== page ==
Capital City Fire and Rescue has a new tool for fighting fires: Scholarships.
Keeping volunteer firefighters is a nationwide problem, said Beth Weldon, division chief of volunteers for Capital City Fire and Rescue. A new scholarship program will help the department keep volunteers.
"We don't keep them," said Weldon, who is coordinating the program. "Most of them stick around for three years and then move on, for various reasons."
The volunteer retention rate impacts response times, equipment maintenance and homeowner's insurance rates. It also impacts personnel quality.
"We have a lot of new firefighters and not a lot of seasoned firefighters," Weldon said.
In January, the department received $366,000 from the Federal Emergency Management Agency which they're using to set up the new scholarship program.
They will give out 12 scholarships for the fall 2009 semester at University of Alaska Southeast. It will pay for 16 credits a semester at UAS in any degree program as well as $250 for student fees. It's renewable for up to four years and the live-in program provides the students with housing as well.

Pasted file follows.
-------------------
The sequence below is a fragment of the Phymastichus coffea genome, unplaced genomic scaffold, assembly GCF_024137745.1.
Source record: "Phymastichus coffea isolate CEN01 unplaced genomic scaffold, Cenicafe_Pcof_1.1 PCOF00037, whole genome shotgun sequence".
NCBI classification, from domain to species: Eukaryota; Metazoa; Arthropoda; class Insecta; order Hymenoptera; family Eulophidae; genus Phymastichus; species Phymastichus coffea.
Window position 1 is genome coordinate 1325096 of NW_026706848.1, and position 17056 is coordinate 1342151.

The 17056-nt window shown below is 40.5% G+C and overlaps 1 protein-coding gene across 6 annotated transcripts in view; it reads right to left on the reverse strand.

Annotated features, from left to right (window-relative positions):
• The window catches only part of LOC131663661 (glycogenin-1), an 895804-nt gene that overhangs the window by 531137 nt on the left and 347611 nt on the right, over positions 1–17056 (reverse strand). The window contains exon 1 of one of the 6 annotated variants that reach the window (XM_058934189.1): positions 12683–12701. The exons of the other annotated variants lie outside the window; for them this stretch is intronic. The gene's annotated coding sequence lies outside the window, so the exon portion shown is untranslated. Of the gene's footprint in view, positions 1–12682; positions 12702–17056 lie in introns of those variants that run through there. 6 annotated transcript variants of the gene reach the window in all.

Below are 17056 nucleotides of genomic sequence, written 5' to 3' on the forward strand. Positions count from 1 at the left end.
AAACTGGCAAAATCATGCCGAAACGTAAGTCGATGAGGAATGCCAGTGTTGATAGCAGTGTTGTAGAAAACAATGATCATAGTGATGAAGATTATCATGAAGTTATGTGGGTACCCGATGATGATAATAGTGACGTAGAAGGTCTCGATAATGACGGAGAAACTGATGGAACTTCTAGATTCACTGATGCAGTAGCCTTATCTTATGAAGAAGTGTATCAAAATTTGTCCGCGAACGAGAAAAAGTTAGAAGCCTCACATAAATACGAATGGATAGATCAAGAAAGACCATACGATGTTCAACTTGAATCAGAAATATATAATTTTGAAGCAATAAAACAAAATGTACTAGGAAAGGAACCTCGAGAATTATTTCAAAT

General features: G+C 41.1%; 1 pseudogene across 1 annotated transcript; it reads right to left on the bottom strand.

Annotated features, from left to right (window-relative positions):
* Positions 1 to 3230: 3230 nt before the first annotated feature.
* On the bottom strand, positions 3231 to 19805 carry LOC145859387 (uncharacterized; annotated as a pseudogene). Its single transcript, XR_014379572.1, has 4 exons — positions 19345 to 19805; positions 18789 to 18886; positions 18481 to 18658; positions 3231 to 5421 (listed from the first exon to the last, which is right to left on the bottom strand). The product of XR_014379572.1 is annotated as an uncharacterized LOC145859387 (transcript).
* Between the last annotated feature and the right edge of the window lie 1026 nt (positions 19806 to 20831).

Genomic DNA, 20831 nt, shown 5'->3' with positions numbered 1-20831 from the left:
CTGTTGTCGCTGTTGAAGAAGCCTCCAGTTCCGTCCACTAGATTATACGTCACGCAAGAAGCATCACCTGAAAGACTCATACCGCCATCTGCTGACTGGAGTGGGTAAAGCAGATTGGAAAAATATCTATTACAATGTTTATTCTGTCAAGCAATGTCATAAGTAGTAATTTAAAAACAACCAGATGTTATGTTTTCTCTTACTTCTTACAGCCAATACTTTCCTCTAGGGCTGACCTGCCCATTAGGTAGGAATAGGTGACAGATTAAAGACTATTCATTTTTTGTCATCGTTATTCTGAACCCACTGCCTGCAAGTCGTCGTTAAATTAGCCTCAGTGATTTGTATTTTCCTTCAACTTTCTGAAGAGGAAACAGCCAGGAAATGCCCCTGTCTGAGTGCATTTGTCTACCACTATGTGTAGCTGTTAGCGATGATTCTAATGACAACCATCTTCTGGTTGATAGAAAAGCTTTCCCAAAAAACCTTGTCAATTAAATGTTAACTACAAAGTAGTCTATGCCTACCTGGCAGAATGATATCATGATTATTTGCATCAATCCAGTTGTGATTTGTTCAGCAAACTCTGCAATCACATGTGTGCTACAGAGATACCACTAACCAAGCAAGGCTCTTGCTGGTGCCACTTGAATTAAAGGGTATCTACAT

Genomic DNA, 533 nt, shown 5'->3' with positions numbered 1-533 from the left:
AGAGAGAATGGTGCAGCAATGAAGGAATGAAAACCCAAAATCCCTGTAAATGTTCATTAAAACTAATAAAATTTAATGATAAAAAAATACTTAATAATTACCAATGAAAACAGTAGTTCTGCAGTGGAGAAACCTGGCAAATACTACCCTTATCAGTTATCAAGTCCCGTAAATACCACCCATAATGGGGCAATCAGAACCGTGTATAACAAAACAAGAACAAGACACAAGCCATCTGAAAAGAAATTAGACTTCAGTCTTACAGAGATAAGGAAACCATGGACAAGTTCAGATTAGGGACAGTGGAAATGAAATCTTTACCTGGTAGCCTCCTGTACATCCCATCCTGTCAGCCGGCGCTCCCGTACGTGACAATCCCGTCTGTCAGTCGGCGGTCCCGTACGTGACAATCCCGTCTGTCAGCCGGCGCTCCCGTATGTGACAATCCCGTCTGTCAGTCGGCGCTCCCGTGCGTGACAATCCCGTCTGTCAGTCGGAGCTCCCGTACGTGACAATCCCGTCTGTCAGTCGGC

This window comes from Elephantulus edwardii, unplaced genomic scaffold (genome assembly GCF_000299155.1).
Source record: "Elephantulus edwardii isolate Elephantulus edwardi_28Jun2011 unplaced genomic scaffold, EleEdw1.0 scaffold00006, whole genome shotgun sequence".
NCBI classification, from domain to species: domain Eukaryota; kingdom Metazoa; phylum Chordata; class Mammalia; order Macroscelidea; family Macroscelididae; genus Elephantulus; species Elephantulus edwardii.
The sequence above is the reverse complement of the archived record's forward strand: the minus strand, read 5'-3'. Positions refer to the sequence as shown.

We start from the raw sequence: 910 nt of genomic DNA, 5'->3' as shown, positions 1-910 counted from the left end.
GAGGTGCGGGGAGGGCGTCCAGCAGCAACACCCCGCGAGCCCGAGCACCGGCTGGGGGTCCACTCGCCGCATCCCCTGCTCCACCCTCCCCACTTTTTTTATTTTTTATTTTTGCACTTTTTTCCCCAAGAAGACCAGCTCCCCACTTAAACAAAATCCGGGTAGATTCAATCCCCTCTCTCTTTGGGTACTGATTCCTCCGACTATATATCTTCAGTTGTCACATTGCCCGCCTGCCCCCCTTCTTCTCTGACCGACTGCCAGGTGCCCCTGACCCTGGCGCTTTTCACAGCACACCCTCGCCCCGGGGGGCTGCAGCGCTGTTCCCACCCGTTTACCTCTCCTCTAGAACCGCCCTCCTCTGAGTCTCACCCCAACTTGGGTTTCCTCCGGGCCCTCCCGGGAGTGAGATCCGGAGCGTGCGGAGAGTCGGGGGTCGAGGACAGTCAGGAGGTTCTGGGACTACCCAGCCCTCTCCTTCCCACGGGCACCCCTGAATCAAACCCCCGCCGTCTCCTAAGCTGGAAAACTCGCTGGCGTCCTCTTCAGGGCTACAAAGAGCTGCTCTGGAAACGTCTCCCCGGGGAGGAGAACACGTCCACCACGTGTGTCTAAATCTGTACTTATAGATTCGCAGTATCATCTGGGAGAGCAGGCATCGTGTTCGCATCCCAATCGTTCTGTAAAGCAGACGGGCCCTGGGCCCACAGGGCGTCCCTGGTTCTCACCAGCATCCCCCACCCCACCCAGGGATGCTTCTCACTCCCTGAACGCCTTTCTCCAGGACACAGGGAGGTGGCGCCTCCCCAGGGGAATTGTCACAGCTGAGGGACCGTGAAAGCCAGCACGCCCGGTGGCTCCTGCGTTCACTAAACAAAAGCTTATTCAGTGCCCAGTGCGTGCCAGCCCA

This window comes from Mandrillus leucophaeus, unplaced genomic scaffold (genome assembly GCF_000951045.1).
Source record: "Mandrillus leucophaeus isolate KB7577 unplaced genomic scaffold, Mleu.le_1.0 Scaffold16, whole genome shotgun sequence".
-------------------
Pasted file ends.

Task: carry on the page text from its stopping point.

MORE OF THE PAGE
The scholarship is mainly a recruiting device but Weldon hopes it keeps volunteers in other ways.
"One of the reasons people move on is they move out of Juneau. ... By living in the station they'll be pretty ingrained into the system. ... The department becomes like family to a lot of people. ... If we can get them in the group and liking the group, then we can have them stay in the group."
Weldon says the perfect candidate will be able to work well with people, like hands-on activities, be willing to learn, can respond well in a bad situation and can think on their feet.
Weldon has gotten a good response to the scholarship announcement, with 20 to 30 people saying they're going to apply and more than 100 calling to inquire. Weldon doesn't want to discourage anyone, though.
"The more the merrier," she said.
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